In the end, Luke Donald became the second rookie to win on the PGA Tour in 2002, and his victory came one week following the first rookie to win, Jonathan Byrd. The victory and its importance wasnt lost on Donald, who moved up to 58th on the year-end money list, but it was the tournament within the tournament that provided the widest grins.
Jay Williamson finished in a tie for fifth, earned $85,150, and jumped from 134th in earnings to 125th, thus grabbing that coveted final exempt spot on the 2003 PGA Tour. He was almost giddy when interviewed by Curt Byrum. Even though he had a legitimate chance to win his first PGA Tour event, Jay use a football analogy akin to taking points off the board. He then added, Id be lying if I told you I was disappointed in the outcome.
Deane Pappas and Brad Elder also made huge jumps up the money list. Pappas second-place finish vaulted him from 170th to 129th, and Elders third-place finish resulted in a climb to 147th. Ultimately, these were probably the biggest two changes. Finishing inside the top 150 guarantees, at the very minimum, some status on the PGA Tour next year and it also includes an exemption through the preliminary stages of Q-School. Outside the top 150 only carries the benefit of being a conditional member of the Nationwide Tour for 2003.
My mother always said that a bird in the hand is better than two in the bush, said Pappas in responding to the question about whether he was disappointed not to have a chance to play the final round and win the tournament. In truth, his professional outlook just got much brighter due to the dark clouds. This is the biggest check, by far, of my career and itll help pay for that new house. But my world is now much better than it was when I got here, said a smiling Pappas. I certainly didnt want to play in these conditions.
As is always the case at the final tournament, there were a few disappointed players. Most notably was David Frost who missed the cut and ultimately fell out of the top 125. Short of a successful Q-School, Frost will still have a full schedule, but it wont always be at his choosing. Hell be relegated to sponsors exemptions and entry into some of the smaller tournaments.
One of the stories that didnt get much publicity but certainly provided some heartache was the plight of Bryce Molder. This story is a bit more complicated to explain because Molder isnt a member of the PGA Tour. Well, sort of.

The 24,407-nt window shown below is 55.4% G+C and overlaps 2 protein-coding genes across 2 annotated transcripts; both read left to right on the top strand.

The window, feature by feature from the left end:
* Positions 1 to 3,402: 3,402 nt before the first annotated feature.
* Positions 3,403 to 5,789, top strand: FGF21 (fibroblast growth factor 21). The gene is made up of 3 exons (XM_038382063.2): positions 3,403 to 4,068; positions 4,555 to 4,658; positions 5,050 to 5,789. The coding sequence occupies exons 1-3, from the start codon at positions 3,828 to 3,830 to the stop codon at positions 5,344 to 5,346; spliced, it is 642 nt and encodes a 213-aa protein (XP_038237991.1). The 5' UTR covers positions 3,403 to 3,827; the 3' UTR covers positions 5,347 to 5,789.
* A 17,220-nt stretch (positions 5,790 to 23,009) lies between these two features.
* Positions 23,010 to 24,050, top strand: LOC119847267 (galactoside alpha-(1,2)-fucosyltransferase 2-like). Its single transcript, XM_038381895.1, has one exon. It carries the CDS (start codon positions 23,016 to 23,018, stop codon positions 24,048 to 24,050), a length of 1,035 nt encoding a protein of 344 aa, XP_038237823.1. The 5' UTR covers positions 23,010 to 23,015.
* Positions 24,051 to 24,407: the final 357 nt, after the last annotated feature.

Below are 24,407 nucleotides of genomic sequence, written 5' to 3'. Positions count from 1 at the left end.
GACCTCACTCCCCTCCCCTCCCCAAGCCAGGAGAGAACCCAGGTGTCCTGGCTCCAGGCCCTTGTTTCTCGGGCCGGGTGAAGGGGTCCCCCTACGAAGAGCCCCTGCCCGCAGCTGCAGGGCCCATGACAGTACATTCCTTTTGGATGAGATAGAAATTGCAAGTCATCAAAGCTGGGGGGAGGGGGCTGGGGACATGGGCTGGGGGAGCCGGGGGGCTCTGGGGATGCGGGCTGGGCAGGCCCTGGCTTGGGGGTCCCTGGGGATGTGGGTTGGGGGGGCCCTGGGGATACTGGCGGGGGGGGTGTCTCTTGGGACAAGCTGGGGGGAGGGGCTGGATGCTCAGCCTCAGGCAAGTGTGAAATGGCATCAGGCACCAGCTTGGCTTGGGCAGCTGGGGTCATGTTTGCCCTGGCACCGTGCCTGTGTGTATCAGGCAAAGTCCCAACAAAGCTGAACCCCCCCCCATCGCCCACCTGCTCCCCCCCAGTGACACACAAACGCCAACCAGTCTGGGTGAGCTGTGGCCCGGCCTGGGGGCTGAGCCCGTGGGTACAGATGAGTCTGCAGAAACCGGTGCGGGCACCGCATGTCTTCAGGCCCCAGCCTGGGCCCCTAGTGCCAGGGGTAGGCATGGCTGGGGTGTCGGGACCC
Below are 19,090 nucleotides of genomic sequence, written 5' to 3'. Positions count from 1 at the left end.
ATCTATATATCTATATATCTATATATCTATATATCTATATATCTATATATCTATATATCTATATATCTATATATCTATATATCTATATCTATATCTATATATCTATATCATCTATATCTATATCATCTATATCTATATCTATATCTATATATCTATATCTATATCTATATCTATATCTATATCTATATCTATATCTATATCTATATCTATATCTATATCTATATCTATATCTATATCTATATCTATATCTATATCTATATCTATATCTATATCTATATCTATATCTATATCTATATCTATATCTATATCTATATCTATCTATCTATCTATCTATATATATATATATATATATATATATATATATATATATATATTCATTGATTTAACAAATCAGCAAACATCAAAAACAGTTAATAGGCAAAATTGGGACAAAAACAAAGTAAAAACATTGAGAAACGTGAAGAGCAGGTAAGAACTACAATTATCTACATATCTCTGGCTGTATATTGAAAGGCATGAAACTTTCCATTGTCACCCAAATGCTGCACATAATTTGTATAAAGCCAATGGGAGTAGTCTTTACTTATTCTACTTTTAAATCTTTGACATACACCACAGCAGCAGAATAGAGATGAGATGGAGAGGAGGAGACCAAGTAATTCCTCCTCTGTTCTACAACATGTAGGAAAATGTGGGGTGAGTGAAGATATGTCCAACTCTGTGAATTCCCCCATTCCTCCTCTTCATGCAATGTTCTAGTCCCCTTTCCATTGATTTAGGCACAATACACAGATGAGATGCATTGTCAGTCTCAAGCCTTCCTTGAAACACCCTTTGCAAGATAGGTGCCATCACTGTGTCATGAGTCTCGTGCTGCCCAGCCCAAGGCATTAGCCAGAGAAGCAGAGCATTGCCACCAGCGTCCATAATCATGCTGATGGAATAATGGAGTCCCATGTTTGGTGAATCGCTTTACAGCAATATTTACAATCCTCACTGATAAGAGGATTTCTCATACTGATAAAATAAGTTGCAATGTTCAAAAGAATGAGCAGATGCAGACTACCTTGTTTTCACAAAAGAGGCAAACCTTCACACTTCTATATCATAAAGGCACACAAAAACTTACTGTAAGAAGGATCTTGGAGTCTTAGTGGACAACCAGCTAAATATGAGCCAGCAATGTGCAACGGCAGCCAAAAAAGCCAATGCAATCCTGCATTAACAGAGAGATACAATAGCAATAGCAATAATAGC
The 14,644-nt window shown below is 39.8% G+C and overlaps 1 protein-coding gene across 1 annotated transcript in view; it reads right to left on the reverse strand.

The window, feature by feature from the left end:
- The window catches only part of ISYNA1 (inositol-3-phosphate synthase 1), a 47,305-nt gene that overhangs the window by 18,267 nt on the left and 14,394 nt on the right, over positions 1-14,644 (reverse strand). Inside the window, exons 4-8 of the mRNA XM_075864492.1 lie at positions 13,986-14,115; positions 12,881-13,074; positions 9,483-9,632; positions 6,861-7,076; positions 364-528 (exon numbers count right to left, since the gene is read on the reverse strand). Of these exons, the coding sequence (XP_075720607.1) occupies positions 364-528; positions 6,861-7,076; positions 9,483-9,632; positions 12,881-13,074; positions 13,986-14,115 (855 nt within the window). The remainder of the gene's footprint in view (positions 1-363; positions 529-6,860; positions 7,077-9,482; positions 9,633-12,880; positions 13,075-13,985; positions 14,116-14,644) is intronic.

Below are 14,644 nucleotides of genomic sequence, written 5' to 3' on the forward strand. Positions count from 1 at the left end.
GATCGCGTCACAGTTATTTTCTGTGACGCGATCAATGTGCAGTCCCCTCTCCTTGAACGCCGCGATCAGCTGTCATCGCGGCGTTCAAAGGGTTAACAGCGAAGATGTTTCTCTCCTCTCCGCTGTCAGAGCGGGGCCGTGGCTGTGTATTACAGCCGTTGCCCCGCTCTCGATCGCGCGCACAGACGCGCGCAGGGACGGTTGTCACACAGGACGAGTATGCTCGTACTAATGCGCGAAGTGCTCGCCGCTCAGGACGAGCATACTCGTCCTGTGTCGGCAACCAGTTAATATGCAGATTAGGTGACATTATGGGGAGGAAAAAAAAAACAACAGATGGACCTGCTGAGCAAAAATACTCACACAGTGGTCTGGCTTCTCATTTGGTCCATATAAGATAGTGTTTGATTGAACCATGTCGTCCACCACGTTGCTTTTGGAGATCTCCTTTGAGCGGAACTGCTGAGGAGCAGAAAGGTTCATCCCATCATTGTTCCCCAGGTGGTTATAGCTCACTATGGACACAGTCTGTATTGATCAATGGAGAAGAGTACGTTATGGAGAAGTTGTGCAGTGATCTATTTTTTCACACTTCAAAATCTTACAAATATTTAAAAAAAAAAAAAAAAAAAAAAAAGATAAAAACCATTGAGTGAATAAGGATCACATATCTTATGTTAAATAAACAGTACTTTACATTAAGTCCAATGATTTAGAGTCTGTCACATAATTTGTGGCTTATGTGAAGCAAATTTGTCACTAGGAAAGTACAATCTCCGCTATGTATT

Earlier this season, Bryce earned enough money to equal the top 150 from the 200 money list. This feat earned Molder a special temporary member designation and allowed him to receive unlimited sponsors exemptions. Entering the Southern Farm Bureau Classic, Bryce was just inside the top 150. Well, sort of. He was listed on the non-members money list. This list was created so that the WGC tournaments didnt skew the PGA Tour money list by including players who didnt otherwise compete on the PGA Tour. Now this is where it gets a little confusing.
Had Bryce Molder earned enough money to finish inside this years top-150, his name still wouldnt be included on the official money list, but he would have received an exemption into the finals of Q-School. However, he still wouldnt have received the same conditional status that is guaranteed to both Pappas and Elder on next years PGA Tour. Well, he missed the cut and fell just outside the top 150.
Now if Molder were a PGA Tour member and finished in that same position, he would have been included in the top 151-200 category. This category is guaranteed conditional status on the Nationwide Tour and is granted access ahead of most of the other conditional categories. As it stands for Bryce, he earned nothing of the kind by his PGA Tour performance this year. He did, however, earn conditional status on the Nationwide Tour based on his play on that tour this year in limited starts.
What all this means is that if he doesnt have a successful Q-School, Molder is basically starting from scratch in 2003. When he was explaining all this to my puzzled face on Friday afternoon, he said, I dont really understand it either. I didnt make the rules, but those same confusing rules are what allowed me to play 22 events on the PGA Tour this season. He seemed grateful. The kid has a great attitude, and his eventual success is all but a given. Hopefully, it wont take him long to earn his permanent place on the PGA Tour.
Included were a record 18 first-time winners on the PGA Tour including back to back rookies to end the year; two veterans, Sauers and Forsman, resurrecting their careers with victories; a surprise name change on the Senior Tour; one of the greatest seasons in the history of the LPGA Tour authored by Annika Sorenstam; a high school junior contracting mono and getting a medical exemption for next year; and a technicality mandated the rain-shortened Buy.Com Tour Championship all combined to make this one of the most unusual seasons ever.
I cant wait to do it all again next year.
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